Mr. Conservative praises Mr. Libertine.

Brian Wallace brian_c_wallace@yahoo.com
Thu, 29 May 2003 11:48:05 -0700 (PDT)


This is today's George Will column.  I never knew
he had such a soft spot for Mr. Hefner. 

I learned that Playboy is the "12th-highest-selling
U.S. consumer publication".  That's not too bad, all
things considered.

Brian


Fifty Years of Playboy 

By George F. Will
Thursday, May 29, 2003; Page A25 

LOS ANGELES -- Asked how it feels to have won, Hugh
Hefner pauses, looks down and almost whispers,
"Wonderful." Then he says: "I guess if you live long
enough . . . "

Fifty years ago he was pecking at a typewriter on a
card table in his Chicago apartment, preparing the
first issue of a magazine he planned to call Stag
Party but, because there already was a magazine called
Stag, he called it Playboy. The first issue appeared
in December 1953. It bore no date because Hefner was
not sure there would be a second, such were the
troubles the first issue caused with the post office
and other defenders of decency.

Four years later, in the nick of time, Searle
pharmaceutical company introduced Enovid -- "the
pill." Back then Hefner, the tuning fork of American
fantasies, said he wanted to provide "a little
diversion from the anxieties of the Atomic Age." But
three emblematic books of the supposedly repressed
1950s -- "Peyton Place," "Lolita," and "The Kinsey
Report" (Prof. Alfred Kinsey of Indiana University was
another Midwestern sexual subversive) -- showed that
more than geopolitical anxiety was on the mind of
Eisenhower's America.

By 1959 the post office was delivering millions of
copies of Hefner's magazine. Playboy's rabbit-head
logo is now one of the world's most recognized brands,
even in inscrutable China, where Playboy merchandise
sells well but the magazine is banned.

Hefner's daughter Christie, who was born 13 months
before the magazine, says Playboy was "a great idea
executed well at exactly the right time." A
no-nonsense executive, she now runs the Chicago-based
business she joined 27 years ago, fresh from earning a
summa cum laude degree from Brandeis. When she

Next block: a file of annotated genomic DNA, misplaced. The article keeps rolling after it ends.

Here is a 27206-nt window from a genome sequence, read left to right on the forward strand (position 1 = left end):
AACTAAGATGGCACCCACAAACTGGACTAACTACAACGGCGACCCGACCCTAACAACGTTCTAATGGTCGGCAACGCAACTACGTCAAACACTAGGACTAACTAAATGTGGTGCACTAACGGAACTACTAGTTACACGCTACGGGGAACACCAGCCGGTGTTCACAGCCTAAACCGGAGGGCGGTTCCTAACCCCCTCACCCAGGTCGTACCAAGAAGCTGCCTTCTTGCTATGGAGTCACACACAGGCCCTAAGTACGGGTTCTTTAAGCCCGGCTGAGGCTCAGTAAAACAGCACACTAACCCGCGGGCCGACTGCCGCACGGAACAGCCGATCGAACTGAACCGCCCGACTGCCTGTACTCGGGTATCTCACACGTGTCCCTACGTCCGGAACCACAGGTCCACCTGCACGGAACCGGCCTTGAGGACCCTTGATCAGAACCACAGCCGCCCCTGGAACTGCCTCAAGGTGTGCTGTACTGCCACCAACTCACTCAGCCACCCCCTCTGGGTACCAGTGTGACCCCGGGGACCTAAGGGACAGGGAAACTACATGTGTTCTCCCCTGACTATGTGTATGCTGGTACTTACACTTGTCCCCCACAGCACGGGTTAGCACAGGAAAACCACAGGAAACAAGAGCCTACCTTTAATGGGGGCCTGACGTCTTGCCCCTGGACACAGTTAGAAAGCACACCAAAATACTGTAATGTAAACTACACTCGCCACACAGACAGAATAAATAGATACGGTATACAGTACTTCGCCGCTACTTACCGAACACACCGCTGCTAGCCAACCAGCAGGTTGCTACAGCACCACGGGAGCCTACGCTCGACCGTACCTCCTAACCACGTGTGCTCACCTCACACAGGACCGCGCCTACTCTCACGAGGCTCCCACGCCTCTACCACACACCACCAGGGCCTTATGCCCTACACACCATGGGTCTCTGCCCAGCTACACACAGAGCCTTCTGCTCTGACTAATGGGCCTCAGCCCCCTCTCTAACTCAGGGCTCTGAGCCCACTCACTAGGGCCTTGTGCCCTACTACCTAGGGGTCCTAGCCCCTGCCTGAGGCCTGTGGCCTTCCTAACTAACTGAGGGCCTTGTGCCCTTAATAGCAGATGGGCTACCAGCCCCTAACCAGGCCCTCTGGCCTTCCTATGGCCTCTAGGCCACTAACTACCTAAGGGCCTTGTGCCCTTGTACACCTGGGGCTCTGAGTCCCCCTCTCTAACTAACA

arrived, Playboy was primarily an American magazine
publisher. She has made it into an international
electronic entertainment company.

The magazine, the 12th-highest-selling U.S. consumer
publication, sells 3.2 million copies monthly. That is
slightly less than half its 1970s peak, but its 18
international editions sell another 1.8 million copies
a month, and it remains the world's best-selling
monthly men's magazine.

Still, it provides only about one-third of Playboy
Enterprises' annual revenue of $277.6 million. Playboy
owns six cable networks that deliver to 38 million
North American households movies of a sexual
explicitness that would have been instantly prosecuted
in all 48 states in 1953.

The magazine, the mere mention of which used to
produce pursings of lips and sharp intakes of breaths,
is still Hefner's preoccupation, but has been
overtaken by the libertarian revolution he helped to
foment. In 1953 Playboy magazine was pushing the
parameters of the permissible, but it is hard to
remain iconoclastic when standing waist-deep in the
shards of smashed icons.

Born to "puritanical" (Hefner's words) parents in
Chicago, city of broad shoulders, Hefner founded an
empire based on breasts. What is it about that protean
city? Chicagoan Ray Kroc, entrepreneur of McDonald's,
did his Army training with Chicagoan Walt Disney --
two prodigies of mass marketing, the creator of the
Big Mac and the creator of Mickey Mouse, in the same
Army unit.

Then Chicago produced the Henry Luce of the skin game
-- Hef, as everyone, including his daughter, calls
him. The Chicago boy recalls that the Sears Roebuck
mail order catalogue -- another Chicago innovation --
was called "a dream book" because it brought "the
dream of urbanity to rural communities. Playboy, for
young, single men, is a variation of this."

Recently, dressed in his black pajamas and
merlot-colored smoking jacket -- it was 1 p.m. -- he
looked a bit tuckered, but he had been living what
Teddy Roosevelt called "the strenuous life," although
not as TR envisioned it. Hefner's 77th birthday party
had rambled on for more than a week, during which he
took to dinner -- simultaneously -- the seven ladies
he is currently dating. As F. Scott Fitzgerald,
writing of Jay Gatsby, suggested, "personality is an
unbroken series of successful gestures."

An 11th-generation descendant of William Bradford, who
arrived on the Mayflower to begin a religious errand
in the wilderness, Hefner says, "In a real sense we
live in a Playboy world." He lives here in a 30-room
mock-Tudor mansion that sits on six acres of posh
Holmby Hills decorated with wandering peacocks, among
other fauna.

He says, "I grew up in the Depression and World War II
and I looked back to the roaring Twenties and I
thought I'd missed the party." The party turned out to
be a moveable feast.


 2003 The Washington Post Company